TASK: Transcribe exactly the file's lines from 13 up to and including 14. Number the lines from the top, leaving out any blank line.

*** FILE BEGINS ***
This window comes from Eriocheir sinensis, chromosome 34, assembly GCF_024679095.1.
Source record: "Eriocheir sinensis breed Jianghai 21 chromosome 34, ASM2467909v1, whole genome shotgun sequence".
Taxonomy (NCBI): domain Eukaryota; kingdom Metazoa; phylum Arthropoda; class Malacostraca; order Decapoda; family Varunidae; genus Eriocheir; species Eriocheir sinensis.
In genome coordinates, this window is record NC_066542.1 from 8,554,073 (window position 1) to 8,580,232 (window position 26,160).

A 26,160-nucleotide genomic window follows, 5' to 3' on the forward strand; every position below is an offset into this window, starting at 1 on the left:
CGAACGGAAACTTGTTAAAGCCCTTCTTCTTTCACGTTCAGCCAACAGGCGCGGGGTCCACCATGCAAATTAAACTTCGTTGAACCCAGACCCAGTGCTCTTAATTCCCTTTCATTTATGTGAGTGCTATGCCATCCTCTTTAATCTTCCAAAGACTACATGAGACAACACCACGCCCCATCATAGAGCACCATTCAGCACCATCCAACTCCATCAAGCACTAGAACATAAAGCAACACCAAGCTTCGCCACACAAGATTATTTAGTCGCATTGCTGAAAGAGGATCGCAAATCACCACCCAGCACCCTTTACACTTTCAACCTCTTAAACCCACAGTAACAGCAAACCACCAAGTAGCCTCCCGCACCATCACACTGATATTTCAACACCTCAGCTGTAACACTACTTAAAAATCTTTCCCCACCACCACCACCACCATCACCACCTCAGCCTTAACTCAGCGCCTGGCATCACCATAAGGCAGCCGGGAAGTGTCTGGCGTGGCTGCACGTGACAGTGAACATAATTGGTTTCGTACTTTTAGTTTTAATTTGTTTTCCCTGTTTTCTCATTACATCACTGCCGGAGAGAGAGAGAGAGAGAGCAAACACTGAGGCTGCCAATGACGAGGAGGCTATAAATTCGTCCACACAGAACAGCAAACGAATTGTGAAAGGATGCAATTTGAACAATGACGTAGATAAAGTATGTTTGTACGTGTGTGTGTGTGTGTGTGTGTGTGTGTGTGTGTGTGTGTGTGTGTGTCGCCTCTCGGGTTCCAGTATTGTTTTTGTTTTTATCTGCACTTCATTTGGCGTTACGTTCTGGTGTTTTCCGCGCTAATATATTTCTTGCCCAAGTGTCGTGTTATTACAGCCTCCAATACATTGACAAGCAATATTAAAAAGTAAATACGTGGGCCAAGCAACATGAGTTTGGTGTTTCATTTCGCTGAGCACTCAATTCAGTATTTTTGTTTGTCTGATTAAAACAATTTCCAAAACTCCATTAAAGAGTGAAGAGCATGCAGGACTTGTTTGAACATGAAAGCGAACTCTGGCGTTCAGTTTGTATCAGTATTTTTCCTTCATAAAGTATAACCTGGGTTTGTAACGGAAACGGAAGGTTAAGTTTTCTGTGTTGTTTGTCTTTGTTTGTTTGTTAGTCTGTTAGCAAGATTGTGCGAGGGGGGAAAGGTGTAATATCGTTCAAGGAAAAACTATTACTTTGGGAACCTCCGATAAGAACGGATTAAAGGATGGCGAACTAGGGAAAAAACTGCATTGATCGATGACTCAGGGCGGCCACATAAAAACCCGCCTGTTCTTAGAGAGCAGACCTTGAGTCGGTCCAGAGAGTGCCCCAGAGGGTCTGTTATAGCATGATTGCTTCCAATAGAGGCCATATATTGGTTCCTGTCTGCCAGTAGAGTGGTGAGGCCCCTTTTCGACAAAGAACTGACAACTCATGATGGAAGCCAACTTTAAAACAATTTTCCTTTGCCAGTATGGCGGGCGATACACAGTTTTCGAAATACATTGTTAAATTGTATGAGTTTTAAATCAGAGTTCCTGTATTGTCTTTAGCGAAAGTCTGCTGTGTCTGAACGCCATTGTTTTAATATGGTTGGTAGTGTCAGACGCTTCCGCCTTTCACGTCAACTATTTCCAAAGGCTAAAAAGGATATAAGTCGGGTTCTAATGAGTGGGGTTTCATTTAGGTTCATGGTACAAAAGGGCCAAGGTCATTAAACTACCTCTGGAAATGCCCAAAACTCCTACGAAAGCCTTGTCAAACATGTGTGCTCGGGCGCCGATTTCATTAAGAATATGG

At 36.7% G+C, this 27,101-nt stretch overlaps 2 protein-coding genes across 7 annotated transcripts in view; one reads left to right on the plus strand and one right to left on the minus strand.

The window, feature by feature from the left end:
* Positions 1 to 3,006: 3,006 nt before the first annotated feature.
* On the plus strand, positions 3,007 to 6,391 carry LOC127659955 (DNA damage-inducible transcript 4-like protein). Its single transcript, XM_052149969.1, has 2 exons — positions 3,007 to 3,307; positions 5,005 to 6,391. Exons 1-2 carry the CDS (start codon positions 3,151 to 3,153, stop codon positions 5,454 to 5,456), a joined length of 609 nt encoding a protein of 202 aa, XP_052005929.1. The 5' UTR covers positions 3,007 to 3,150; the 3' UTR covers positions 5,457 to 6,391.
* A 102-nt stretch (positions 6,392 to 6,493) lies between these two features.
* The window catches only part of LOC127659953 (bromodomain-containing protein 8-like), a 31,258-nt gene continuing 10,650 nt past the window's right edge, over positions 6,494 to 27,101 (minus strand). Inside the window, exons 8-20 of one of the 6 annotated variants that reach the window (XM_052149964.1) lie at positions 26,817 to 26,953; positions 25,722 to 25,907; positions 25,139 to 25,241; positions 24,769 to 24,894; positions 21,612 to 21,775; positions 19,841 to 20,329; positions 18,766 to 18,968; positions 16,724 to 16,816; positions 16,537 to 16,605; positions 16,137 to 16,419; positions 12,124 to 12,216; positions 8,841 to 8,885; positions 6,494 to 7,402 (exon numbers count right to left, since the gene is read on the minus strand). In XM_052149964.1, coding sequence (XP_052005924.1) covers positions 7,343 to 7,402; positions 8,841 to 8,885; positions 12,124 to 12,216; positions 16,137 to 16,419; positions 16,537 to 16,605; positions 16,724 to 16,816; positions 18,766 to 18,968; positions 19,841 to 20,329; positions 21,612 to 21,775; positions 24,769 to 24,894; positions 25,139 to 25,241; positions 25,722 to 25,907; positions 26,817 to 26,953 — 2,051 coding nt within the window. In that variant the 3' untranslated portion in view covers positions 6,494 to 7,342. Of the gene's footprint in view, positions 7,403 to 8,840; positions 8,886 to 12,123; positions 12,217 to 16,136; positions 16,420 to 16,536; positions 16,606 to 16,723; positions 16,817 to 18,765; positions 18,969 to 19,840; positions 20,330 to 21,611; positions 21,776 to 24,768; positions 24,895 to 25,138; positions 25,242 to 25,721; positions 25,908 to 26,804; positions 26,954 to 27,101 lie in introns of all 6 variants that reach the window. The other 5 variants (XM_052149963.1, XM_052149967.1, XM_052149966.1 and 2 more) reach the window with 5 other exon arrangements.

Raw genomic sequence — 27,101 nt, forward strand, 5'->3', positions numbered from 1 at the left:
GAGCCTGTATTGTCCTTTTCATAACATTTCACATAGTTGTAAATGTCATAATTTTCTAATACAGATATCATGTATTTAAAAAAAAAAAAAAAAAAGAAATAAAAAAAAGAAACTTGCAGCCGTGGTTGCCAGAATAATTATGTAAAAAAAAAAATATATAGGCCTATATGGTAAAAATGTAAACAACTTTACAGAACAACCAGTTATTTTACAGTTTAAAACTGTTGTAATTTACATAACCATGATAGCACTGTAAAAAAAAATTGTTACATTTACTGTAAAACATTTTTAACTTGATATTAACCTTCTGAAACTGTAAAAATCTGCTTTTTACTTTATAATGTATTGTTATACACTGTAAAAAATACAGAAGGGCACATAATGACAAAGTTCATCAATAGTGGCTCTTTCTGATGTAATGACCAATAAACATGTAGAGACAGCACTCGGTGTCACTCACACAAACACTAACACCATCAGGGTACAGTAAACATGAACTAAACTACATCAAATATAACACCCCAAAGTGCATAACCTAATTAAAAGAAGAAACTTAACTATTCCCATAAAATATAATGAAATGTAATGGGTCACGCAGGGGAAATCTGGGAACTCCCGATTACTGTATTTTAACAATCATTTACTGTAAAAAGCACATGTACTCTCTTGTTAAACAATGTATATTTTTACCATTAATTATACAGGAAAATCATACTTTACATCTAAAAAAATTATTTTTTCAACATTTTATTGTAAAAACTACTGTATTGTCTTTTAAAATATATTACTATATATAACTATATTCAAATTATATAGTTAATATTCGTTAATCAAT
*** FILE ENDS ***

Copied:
Raw genomic sequence — 27,101 nt, forward strand, 5'->3', positions numbered from 1 at the left:
GAGCCTGTATTGTCCTTTTCATAACATTTCACATAGTTGTAAATGTCATAATTTTCTAATACAGATATCATGTATTTAAAAAAAAAAAAAAAAAAGAAATAAAAAAAAGAAACTTGCAGCCGTGGTTGCCAGAATAATTATGTAAAAAAAAAAATATATAGGCCTATATGGTAAAAATGTAAACAACTTTACAGAACAACCAGTTATTTTACAGTTTAAAACTGTTGTAATTTACATAACCATGATAGCACTGTAAAAAAAAATTGTTACATTTACTGTAAAACATTTTTAACTTGATATTAACCTTCTGAAACTGTAAAAATCTGCTTTTTACTTTATAATGTATTGTTATACACTGTAAAAAATACAGAAGGGCACATAATGACAAAGTTCATCAATAGTGGCTCTTTCTGATGTAATGACCAATAAACATGTAGAGACAGCACTCGGTGTCACTCACACAAACACTAACACCATCAGGGTACAGTAAACATGAACTAAACTACATCAAATATAACACCCCAAAGTGCATAACCTAATTAAAAGAAGAAACTTAACTATTCCCATAAAATATAATGAAATGTAATGGGTCACGCAGGGGAAATCTGGGAACTCCCGATTACTGTATTTTAACAATCATTTACTGTAAAAAGCACATGTACTCTCTTGTTAAACAATGTATATTTTTACCATTAATTATACAGGAAAATCATACTTTACATCTAAAAAAATTATTTTTTCAACATTTTATTGTAAAAACTACTGTATTGTCTTTTAAAATATATTACTATATATAACTATATTCAAATTATATAGTTAATATTCGTTAATCAAT